The British withdrew from Philadelphia in the summer of 1778, so Clymer and his family returned despite out-of-control inflation. By the spring of 1780, the revolution was seriously in danger. Paper money was worthless, the military procurement system was completely broken, the states refused to supply any funds, and the army was rapidly running out of supplies. Even the stocks of flour were almost exhausted, and General Washington doubted the army could last until the harvest.
Under the leadership of Clymer, Philadelphia merchants banded together to charter a private bank, the Pennsylvania Bank. They raised funds to purchase supplies for the Army until Congress could get around to paying for them. George was a co-director of the bank, and it grew into a huge corporation. They had representatives scouring the countryside in search of supplies. They delivered thousands of barrels of flour and corn, casks of rum, and hundreds of tents to the needy army.
The merchants won the undying gratitude of General Washington. The Commissary General of the army wrote that they had saved the army from dissolution. Unfortunately, there were accusations of corruption despite the bank having been chartered as a non-profit. Clymer pointed out that no investor made a profit and that many had lost money.
Because of the success of the Pennsylvania Bank, Clymer was again appointed to Congress in 1781. The country was still having serious financial problems and he was appointed to the finance committee which was chaired by Robert Morris. They were tasked with establishing a national bank and Clymer traveled to the southern states to solicit subscriptions but was unsuccessful.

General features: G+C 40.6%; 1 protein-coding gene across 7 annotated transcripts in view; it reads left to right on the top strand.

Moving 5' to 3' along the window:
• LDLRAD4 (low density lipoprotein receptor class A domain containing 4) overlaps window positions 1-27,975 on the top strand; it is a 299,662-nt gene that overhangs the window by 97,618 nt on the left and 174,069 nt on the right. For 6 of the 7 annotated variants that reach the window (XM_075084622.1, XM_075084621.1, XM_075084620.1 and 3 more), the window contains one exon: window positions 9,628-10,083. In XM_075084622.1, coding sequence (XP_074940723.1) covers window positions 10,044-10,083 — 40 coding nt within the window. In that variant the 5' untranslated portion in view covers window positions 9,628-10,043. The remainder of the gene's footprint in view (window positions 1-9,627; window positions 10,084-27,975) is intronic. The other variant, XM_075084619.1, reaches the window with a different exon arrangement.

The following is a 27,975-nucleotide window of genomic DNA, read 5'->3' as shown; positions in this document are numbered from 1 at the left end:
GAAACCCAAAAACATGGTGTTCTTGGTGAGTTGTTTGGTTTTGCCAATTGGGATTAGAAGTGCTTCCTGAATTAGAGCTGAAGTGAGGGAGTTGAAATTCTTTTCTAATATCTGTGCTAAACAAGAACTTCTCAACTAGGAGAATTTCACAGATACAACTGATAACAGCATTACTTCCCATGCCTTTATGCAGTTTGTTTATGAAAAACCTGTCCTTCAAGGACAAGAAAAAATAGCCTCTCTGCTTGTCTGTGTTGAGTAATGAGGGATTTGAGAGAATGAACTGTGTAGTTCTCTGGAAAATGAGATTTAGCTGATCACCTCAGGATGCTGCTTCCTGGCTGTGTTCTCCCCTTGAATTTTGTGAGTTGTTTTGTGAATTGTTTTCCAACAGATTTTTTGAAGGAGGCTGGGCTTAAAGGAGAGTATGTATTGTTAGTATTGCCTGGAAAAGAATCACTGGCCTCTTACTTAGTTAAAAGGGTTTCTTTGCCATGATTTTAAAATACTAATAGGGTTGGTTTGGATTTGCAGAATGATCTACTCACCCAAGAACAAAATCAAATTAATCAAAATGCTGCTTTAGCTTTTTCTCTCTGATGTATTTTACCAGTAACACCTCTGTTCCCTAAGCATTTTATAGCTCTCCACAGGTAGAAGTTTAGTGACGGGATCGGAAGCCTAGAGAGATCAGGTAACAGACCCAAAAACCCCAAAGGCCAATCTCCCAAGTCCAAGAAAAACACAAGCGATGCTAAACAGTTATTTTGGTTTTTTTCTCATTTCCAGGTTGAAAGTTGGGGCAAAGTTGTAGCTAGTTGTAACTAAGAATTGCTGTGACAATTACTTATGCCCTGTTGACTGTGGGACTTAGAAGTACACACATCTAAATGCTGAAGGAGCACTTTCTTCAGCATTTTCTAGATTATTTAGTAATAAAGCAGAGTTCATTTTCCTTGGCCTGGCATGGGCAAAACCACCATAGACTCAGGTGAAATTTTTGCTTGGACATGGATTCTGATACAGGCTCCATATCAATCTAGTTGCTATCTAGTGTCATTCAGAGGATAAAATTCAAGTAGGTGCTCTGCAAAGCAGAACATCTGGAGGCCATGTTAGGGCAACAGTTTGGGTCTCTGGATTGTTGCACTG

George Clymer left congress in late 1782 and moved his family to a home near Princton, New Jersey where he retired. Retirement ended in 1784 when he moved back to Philadelphia to serve in the Pennsylvania legislature. Clymer became more convinced that for the country to survive, a strong federal union had to be formed with the authority to tax and control commerce.
Independence initially was accompanied by economic problems and unrest. Most of the great powers and many Americans were expecting the nation to fail. During the winter of 1786-87, inflation was rampant and paper money was worthless. Riots erupted in Vermont and New Hampshire, and Captain Daniel Shays launched a rebellion of angry farmers in western Massachusetts. American leaders called for a national convention to re-write the Articles of Confederation. This convention began on 14 May 1787 and reached a quorum on 25 May.
Clymer was elected a delegate to the convention which became known as the Constitutional Convention. He actively campaigned for a strong centralized national government. The debate was lively, contentious, and often bitter, but in September a draft was adopted, signed, and submitted to the states for ratification. George Clymer signed the Constitution and then was a leader in the Pennsylvania ratification convention. The Constitution of the United States was ratified by the states in July 1788. George Washington was elected president and John Adams vice president on 6 April 1789. The Bill of Rights was added on 1 March 1792.
Clymer was elected to the first United States Congress which convened on 4 March 1789. He proved to be a staunch Federalist and supporter of President Washington. He worked to strengthen government finances by import duties and excise taxes.